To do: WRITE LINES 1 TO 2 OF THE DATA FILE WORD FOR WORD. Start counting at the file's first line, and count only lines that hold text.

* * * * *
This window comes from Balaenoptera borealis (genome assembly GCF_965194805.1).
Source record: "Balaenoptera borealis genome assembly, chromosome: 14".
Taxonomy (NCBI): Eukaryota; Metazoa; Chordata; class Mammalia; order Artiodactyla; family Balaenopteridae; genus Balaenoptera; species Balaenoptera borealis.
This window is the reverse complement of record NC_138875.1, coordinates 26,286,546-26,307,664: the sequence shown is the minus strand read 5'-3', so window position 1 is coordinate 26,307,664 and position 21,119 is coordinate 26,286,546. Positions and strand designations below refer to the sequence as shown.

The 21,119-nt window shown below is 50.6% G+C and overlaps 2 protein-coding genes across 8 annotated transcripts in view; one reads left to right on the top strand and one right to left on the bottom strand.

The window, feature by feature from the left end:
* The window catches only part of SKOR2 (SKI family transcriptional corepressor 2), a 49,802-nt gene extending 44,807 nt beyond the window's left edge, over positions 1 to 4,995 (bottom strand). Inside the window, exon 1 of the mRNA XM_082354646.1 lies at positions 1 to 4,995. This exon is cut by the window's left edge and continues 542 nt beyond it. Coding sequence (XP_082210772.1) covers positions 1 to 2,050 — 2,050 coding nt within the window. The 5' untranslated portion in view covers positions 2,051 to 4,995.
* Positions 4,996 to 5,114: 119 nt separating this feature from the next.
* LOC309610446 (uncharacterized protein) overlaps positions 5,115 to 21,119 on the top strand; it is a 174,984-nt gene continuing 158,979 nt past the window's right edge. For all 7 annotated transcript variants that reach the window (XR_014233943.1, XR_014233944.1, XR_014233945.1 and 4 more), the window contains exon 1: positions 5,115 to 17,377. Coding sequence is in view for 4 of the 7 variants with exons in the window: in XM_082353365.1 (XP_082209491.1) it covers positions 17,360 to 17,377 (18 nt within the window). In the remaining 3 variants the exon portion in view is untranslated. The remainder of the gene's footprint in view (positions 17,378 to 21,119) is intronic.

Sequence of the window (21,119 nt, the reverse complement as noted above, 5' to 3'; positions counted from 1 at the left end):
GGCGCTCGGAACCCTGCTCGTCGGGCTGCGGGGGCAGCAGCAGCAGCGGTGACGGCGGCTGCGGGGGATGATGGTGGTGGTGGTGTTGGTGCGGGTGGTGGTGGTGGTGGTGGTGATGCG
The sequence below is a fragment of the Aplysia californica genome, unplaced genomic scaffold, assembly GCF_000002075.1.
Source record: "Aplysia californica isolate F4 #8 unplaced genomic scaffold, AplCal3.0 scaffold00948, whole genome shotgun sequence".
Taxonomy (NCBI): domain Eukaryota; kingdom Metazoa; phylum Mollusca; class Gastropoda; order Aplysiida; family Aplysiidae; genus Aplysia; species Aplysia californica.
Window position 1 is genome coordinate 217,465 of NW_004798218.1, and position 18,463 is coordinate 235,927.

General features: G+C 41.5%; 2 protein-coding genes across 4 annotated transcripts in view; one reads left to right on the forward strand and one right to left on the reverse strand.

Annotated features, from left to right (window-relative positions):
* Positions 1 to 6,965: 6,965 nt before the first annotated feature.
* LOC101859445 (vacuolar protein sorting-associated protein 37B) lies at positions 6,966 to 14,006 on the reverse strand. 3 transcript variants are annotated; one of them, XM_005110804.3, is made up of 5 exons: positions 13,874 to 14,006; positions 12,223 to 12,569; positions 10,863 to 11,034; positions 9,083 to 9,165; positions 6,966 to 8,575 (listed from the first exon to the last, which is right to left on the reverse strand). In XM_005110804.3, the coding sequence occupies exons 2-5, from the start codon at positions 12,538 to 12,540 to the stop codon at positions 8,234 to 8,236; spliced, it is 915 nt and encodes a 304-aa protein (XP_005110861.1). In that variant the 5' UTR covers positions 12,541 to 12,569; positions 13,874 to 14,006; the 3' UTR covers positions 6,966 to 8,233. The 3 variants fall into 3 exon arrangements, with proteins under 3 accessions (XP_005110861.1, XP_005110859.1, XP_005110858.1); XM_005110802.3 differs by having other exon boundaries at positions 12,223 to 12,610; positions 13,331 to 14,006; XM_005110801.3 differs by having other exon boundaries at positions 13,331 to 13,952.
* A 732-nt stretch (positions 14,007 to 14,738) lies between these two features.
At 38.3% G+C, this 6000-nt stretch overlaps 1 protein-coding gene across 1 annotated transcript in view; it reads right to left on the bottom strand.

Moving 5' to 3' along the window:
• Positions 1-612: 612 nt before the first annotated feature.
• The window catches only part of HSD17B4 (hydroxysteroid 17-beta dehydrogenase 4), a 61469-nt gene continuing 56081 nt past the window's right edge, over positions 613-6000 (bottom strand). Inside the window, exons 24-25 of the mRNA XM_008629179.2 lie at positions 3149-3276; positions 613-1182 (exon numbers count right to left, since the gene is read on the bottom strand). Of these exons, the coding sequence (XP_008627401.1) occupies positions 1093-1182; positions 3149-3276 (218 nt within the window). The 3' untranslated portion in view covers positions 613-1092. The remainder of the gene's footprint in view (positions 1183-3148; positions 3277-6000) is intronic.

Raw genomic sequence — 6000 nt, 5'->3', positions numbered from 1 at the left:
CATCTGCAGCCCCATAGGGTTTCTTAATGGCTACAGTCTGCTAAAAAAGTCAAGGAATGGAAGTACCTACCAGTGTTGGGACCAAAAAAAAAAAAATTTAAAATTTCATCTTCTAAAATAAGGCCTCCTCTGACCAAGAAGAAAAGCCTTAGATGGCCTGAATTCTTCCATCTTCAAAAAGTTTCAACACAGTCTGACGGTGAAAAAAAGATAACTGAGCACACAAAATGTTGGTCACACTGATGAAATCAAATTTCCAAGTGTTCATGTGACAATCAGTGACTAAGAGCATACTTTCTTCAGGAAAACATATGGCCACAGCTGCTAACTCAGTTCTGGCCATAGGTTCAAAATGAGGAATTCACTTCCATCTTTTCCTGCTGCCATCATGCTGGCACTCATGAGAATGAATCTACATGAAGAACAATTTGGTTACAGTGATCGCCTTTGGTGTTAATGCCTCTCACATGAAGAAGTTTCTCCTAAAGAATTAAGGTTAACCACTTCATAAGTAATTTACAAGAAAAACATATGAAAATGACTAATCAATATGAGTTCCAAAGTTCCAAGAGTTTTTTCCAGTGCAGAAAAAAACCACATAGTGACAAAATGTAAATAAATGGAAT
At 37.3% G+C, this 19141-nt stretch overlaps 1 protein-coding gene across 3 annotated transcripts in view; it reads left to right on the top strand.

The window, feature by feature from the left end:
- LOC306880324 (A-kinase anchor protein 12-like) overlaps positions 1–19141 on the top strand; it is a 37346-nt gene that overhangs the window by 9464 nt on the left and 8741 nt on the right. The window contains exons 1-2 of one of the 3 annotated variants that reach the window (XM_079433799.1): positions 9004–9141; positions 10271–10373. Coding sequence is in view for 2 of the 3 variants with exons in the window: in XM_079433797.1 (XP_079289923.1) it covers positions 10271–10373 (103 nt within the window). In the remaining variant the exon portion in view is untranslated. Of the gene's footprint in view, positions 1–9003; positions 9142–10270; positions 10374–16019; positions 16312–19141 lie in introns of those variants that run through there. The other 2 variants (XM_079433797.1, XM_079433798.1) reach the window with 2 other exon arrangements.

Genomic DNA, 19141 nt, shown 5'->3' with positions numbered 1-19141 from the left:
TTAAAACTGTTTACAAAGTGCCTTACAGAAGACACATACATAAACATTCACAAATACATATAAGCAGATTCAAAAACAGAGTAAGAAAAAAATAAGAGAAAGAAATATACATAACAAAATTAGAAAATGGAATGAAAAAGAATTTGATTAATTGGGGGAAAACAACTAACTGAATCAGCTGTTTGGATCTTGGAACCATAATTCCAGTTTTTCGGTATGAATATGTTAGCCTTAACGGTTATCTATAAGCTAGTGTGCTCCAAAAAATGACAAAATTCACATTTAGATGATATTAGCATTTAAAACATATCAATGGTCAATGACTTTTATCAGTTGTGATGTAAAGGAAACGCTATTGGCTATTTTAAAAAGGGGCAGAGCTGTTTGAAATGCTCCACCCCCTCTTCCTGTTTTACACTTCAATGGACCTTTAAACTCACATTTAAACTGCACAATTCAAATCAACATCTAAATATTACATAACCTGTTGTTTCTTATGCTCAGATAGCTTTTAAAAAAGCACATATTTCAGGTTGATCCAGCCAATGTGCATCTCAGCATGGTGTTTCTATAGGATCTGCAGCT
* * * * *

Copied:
This window comes from Balaenoptera borealis (genome assembly GCF_965194805.1).
Source record: "Balaenoptera borealis genome assembly, chromosome: 14".